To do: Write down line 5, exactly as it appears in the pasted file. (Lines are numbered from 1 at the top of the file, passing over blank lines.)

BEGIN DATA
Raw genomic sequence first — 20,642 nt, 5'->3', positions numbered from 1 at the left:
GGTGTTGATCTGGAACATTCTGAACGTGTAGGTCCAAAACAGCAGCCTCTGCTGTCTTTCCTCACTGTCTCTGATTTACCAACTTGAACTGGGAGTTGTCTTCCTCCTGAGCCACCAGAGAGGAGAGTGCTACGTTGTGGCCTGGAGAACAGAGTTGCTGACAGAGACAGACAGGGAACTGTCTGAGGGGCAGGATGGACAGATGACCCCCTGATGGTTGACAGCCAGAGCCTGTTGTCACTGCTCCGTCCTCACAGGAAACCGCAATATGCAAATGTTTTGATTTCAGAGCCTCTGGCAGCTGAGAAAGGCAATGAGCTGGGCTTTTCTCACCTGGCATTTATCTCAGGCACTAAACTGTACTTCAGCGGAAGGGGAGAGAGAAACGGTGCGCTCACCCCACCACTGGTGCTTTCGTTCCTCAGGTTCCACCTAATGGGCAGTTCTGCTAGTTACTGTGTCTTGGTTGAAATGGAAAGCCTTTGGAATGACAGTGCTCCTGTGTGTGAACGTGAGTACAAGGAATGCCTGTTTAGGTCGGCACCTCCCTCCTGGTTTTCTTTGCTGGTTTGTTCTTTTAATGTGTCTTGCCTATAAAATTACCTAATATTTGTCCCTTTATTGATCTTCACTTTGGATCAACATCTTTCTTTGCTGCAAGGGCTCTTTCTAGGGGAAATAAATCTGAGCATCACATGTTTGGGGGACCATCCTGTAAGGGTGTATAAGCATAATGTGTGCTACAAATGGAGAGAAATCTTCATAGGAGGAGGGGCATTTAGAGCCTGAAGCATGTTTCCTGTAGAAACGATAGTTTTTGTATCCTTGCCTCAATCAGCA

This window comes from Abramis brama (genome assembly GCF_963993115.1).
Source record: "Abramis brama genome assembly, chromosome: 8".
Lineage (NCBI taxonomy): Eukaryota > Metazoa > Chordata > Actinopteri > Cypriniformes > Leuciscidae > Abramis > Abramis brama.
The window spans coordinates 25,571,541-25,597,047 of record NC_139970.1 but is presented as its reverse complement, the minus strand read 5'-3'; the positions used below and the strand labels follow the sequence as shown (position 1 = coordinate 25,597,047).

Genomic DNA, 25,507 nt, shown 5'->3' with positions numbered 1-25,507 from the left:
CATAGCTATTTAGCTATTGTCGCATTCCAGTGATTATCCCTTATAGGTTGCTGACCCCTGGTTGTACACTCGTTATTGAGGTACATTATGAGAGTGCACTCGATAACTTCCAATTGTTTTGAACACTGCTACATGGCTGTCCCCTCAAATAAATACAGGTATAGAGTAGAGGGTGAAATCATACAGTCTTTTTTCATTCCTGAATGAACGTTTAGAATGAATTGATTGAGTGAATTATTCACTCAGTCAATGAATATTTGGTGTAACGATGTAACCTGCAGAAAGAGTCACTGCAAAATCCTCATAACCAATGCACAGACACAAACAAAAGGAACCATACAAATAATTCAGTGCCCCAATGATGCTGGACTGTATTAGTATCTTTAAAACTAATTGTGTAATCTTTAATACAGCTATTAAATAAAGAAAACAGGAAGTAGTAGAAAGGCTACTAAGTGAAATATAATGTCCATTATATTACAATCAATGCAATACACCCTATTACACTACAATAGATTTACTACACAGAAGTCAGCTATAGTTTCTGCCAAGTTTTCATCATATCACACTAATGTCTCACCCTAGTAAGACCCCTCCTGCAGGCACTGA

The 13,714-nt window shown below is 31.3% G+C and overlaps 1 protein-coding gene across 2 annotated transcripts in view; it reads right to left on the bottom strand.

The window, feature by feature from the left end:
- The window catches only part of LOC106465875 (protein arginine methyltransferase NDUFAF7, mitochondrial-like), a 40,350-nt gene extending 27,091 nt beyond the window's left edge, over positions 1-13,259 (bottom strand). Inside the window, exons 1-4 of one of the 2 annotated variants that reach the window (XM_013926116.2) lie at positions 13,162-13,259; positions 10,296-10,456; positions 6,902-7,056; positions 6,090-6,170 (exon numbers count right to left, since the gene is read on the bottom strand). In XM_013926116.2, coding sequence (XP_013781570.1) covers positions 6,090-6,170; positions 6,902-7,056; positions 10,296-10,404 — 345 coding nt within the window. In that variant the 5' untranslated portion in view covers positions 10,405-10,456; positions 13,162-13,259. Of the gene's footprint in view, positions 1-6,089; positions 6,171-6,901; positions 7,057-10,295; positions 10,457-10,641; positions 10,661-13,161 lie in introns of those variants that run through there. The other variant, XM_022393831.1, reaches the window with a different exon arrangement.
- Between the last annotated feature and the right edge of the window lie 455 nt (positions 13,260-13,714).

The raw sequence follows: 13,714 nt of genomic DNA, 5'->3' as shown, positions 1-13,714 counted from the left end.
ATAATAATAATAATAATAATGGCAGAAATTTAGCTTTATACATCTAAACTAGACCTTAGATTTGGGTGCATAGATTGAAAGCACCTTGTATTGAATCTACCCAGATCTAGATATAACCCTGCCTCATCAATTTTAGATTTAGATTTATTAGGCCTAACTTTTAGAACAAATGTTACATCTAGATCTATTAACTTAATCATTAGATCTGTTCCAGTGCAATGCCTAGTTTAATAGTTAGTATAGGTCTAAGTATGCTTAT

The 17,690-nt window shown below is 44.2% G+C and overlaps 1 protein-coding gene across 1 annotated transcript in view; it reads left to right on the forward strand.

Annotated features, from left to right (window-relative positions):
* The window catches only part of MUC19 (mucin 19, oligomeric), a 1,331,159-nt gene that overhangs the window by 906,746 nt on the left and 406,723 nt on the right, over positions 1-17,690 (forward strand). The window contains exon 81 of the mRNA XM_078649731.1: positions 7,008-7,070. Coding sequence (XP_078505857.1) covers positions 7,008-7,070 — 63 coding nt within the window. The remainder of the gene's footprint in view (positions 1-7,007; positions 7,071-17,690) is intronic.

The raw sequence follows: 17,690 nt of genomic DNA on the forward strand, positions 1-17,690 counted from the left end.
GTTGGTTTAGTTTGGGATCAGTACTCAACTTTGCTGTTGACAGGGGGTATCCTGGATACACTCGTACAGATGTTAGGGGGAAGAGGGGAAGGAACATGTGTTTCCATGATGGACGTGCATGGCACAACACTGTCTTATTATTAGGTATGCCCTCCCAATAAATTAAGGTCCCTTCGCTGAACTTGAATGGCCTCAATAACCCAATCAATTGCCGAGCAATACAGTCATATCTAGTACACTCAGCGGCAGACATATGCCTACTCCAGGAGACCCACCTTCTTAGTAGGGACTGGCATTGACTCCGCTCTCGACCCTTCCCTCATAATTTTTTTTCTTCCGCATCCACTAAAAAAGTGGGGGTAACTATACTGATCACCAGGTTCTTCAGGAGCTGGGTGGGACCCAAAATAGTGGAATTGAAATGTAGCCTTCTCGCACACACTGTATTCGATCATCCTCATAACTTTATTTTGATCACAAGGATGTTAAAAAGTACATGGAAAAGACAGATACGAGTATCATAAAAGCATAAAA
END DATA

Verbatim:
Lineage (NCBI taxonomy): Eukaryota > Metazoa > Chordata > Actinopteri > Cypriniformes > Leuciscidae > Abramis > Abramis brama.